That appears to stick a fork in the entire thing. But as Succession has shown us time and again, there is no clear dividing line between what’s business and what’s personal; these are only flawed, deeply imperfect human beings, after all, and it is a drug-fueled rendezvous—and subsequent meditation on the pressures of money and privilege—between Kendall Roy and Naomi Pierce that ends up tilting things in favor of Waystar Royco.
Naomi, having fully intended to scupper the Roys’ bid in the first place, ends up recommending a deal to her cousin Nan. At a meeting the next morning, Nan gives Logan the lay of the land; a little more money (just an extra $1 billion or so) and some assurances over board seats and editorial protections, and they have a deal. Oh, and Logan has to publicly announce Siobhan as his successor.
It doesn’t matter that Shiv is probably the best person for the job, or that she’s young, intelligent, female, and aligned with the Pierces’ political values. Whether he genuinely has reservations about Shiv, simply refuses to be strong-armed, or is low-key terrified of his own demise (or some combination of the three), Logan would rather walk away than acquiesce to Nan’s final offer. “You don’t have an offer; I have an offer,” he strikes back.
And so the Roys depart, and it’s an awkward helicopter ride back to Manhattan. But by the time they land, we get news of a startling about-face; the Pierces have relented, and Waystar has a deal. Whatever his motives, Logan’s tactics worked—his own daughter’s feelings (and his son-in-law’s job) be damned.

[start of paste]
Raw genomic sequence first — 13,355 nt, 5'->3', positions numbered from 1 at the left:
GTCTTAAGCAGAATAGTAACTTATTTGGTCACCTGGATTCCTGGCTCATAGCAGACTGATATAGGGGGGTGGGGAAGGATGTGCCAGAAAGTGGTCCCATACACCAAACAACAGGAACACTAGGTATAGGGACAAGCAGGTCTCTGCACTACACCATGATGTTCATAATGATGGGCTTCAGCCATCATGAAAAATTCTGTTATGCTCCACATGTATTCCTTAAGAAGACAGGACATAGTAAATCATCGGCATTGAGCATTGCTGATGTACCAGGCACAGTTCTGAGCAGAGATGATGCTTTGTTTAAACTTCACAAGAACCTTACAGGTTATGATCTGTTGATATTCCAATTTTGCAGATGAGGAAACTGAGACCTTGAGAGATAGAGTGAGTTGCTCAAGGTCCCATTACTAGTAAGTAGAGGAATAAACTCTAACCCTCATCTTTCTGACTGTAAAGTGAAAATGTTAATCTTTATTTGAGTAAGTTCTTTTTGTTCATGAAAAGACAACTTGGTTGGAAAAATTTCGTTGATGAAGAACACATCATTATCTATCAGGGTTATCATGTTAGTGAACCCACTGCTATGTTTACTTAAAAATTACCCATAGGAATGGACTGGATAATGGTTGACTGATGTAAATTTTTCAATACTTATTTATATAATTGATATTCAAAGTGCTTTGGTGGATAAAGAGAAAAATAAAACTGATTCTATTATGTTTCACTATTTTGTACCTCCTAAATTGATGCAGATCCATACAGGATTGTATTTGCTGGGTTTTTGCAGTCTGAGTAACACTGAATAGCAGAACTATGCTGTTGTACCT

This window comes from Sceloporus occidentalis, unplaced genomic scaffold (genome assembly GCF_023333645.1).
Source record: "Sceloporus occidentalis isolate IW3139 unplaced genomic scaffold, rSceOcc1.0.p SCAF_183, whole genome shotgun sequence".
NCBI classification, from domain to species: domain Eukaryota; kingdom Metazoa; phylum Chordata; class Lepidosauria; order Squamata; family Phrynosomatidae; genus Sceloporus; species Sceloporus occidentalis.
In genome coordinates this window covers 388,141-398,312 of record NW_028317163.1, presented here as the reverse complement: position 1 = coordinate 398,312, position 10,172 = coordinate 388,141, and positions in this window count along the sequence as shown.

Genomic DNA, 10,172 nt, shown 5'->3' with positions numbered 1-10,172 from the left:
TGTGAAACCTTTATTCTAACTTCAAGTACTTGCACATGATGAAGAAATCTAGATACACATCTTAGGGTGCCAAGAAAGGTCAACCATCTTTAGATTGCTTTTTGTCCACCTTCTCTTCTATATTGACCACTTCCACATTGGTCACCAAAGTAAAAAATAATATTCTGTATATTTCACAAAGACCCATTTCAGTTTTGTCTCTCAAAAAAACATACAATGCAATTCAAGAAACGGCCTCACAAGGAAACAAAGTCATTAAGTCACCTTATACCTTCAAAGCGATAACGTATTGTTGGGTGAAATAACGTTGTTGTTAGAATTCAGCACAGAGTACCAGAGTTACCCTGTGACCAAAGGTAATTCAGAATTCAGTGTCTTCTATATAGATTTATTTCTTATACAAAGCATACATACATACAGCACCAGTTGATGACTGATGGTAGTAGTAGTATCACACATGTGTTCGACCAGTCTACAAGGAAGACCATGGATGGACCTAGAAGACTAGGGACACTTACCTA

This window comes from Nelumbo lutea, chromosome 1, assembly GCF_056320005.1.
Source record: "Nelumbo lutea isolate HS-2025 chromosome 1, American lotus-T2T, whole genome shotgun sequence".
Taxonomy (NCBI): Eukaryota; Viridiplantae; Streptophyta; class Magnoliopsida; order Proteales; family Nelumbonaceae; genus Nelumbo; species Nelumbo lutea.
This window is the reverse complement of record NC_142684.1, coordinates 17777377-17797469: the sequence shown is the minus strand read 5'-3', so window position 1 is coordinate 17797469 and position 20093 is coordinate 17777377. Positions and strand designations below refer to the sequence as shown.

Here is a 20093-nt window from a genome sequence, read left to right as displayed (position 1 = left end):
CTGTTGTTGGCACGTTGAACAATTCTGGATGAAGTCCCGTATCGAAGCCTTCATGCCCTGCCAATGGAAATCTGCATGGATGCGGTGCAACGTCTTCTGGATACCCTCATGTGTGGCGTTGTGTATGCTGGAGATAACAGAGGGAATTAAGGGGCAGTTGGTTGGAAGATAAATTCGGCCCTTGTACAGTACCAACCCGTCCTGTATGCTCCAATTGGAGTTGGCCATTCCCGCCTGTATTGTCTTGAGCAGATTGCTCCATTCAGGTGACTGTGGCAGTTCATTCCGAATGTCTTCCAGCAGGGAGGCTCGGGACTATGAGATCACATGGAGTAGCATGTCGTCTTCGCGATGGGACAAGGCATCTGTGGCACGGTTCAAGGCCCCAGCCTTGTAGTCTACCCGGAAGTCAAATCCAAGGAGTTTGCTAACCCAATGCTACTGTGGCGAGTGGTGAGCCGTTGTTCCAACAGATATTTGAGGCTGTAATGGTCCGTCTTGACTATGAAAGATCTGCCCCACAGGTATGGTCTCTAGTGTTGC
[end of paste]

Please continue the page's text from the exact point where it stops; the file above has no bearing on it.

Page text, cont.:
“Money wins,” he tells the family over celebratory drinks at their home. But, really, Logan Roy wins.
—The Don Quixote of Iowa may be tilting at straw polls in his bid for the presidency, but at least Connor is able to talk out his differences with Maxim over a bottle of port. Before long, Connor’s offering him the State Department gig in his future administration—a testament to what civil political discourse in this country can look like.
—Just when Willa starts picking up steam as a character, they leave her behind from the ensemble gathering at Tern Haven. That’s a shame for our favorite theatre nerd, seeing how the Pierces have taken to quoting Shakespeare as a means of saying grace.
—The Artist Formerly Known as Cousin Greg is now to be known as Gregory, he informs the clan after showing up at the tail end of the episode to toast their triumphant deal. Greg’s gonna end up succeeding Logan, isn’t he?
More 'Succession' content from Fortune
Fortune's 'Succession' Season 2 Recaps
—Succession S2E4: The Gold Rush
—Succession S2E3: Takeover Defense
—Succession S2E2: Media Matters
—Succession S2E1: Blood in the Water